70. Notes • Although $.data is faster, it cannot be passed a selector, only a node. • This means $.data(elem, key, value) works where elem is already defined as an element.
  71. jsPerf performance tests • .detach() vs not detaching http:// • vs http:// data/11 • Multiple appends vs a single append http:// multiple-append
  73. UNDERSTAND LOOPS• Did you know that native for and while loops are faster than using $.each() and $.fn.each()?• jQuery makes it easy to iterate over collections, but remember it’s not always the most performant option.• Plugins like Ben Alman’s $.each2() sometimes perform better than $.fn.each
  74. AVOID LOOPS IF YOU CAN. HARD, BUTNESTED DOM SELECTORS MAY PERFORMBETTER. • Unless absolutely necessary, avoid loops. They’re slow in every programming language. • If possible, use the selector engine instead to access the elements needed. • There are of course places loops cannot be substituted but try your best to optimise.
  75. That said.. • Developers often need to iterate • The closure-scope provided by $.each is usually required for other reasons. • Should loops be such a pain-point you need to unroll them you’re lucky, but remember there are alternatives possible.
  76. jsPerf performance tests • jQuery.each vs. for, while, reverse for, jQuery.fn.each and other loop approaches: http:// • jQuery.fn.each vs Ben Alman’s .each2() http://
  78. Avoid constructing new jQuery objects unlessnecessary$(‘a’).map(function(){ return $(this).text();}); • Developers commonly create new jQuery objects on iterations such as the above just to access some text • Using a lower-level method like $.method() rather than $.fn.method() can help improve performance with this. Thanks to James Padolsey for this tip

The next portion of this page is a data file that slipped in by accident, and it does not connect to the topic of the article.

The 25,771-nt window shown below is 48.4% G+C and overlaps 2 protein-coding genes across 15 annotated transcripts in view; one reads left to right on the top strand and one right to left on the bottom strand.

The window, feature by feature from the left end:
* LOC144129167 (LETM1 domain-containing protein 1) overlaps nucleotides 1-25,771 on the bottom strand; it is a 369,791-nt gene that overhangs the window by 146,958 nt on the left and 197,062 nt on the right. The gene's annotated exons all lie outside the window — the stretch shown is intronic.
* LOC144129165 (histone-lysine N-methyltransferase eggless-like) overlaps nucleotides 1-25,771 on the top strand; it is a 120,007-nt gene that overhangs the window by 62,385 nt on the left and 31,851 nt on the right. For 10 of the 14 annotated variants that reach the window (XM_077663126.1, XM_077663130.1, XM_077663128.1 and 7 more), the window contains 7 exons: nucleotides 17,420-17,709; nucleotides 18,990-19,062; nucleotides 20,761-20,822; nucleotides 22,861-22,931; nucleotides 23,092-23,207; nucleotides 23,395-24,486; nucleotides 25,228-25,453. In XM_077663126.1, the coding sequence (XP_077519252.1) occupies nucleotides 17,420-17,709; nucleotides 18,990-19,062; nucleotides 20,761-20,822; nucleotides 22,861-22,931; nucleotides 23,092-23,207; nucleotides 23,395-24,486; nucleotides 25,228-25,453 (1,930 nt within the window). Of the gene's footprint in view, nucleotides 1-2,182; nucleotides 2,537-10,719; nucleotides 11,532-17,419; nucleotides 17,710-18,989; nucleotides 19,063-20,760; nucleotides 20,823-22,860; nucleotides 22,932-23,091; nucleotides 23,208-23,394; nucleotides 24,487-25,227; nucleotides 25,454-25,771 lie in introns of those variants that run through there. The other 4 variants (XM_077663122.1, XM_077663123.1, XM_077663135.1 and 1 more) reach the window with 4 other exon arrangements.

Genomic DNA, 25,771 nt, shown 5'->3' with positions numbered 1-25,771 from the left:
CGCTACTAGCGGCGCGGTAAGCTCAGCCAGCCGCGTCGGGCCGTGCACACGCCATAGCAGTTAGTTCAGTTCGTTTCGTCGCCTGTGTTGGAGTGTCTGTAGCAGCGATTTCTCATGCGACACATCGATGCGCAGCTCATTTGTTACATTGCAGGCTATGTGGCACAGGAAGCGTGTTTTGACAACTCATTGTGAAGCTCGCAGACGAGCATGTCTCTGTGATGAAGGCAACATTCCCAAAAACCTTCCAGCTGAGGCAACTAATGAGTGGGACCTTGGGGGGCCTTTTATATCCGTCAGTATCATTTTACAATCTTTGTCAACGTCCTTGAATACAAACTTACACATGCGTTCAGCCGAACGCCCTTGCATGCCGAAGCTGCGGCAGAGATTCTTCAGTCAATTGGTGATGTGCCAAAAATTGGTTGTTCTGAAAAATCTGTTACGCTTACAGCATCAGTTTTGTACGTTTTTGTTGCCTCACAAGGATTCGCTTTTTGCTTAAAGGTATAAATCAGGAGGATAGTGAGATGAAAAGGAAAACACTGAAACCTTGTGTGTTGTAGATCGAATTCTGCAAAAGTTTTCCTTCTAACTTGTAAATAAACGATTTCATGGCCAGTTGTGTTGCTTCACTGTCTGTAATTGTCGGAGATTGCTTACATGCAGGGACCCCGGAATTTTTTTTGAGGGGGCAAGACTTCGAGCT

79. $.text vs $.fn.text
  80. Notes: • Not all jQuery methods have their own single- node functions • James proposed jQuery.single() as a solution to this problem • It uses a single jQuery object for all calls to jQuery.single() and only works for single DOM elements.
  81. Bonus Tip
  82. KEEP YOUR CODE DRY• Repeating the same code increases the size of your code-base and reduces productivity• DRY (don’t repeat yourself) encourages one representation of each piece of knowledge• Keeping code minimal can also remind you that chaining, caching etc can assist with this.
  83. Let’s go through a quick example../*Lets store some default values to be read later*/var defaultSettings = {};defaultSettings[carModel]   = Mercedes;defaultSettings[carYear’]    = 2012;defaultSettings[carMiles]   = 5000;defaultSettings[carTint]    = Metallic Blue; 
  84. Non-DRY code$(.someCheckbox).click(function(){   if ( this.checked ){                        $(#input_carModel).val(defaultSettings.carModel);        $(#input_carYear).val(defaultSettings.carYear);        $(#input_carMiles).val(defaultSettings.carMiles);        $(#input_carTint).val(defaultSettings.carTint);  } else {                 $(#input_carModel).val();             $(#input_carYear).val();        $(#input_carMiles).val();        $(#input_carTint).val(); }});
  85. DRY codevar props = [carModel, carYear, carMiles, carTint];$(.someCheckbox).click(function(){            var checked = this.checked;    /*        What are we repeating?        1. input_ precedes each field name        2. accessing the same array for settings        3. repeating value resets          What can we do?        1. programmatically generate the field names        2. access array by key        3. merge this call using terse coding (ie. if checked,            set a value, otherwise dont)    */         $.each(props,function(i,key){               $(#input_ + key).val(checked ? defaultSettings[key] : );       });});
  86. THANKS.• Props to Adam Sontag, JD Dalton, Paul Irish, Timmy Willison, James Padolsey, Mathias Bynens, Matt Baker and the team @jquery• For more on me: • • @addyosmani
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Performance optimization is a crucial aspect of building ‘snappy’ client-side applications and something which all developers using jQuery should bear in mind. In this talk, we're going to take a look at some of the best practices, tips and tricks for improving the performance of your jQuery code in 2011 with some quick wins and a few new surprises along the way.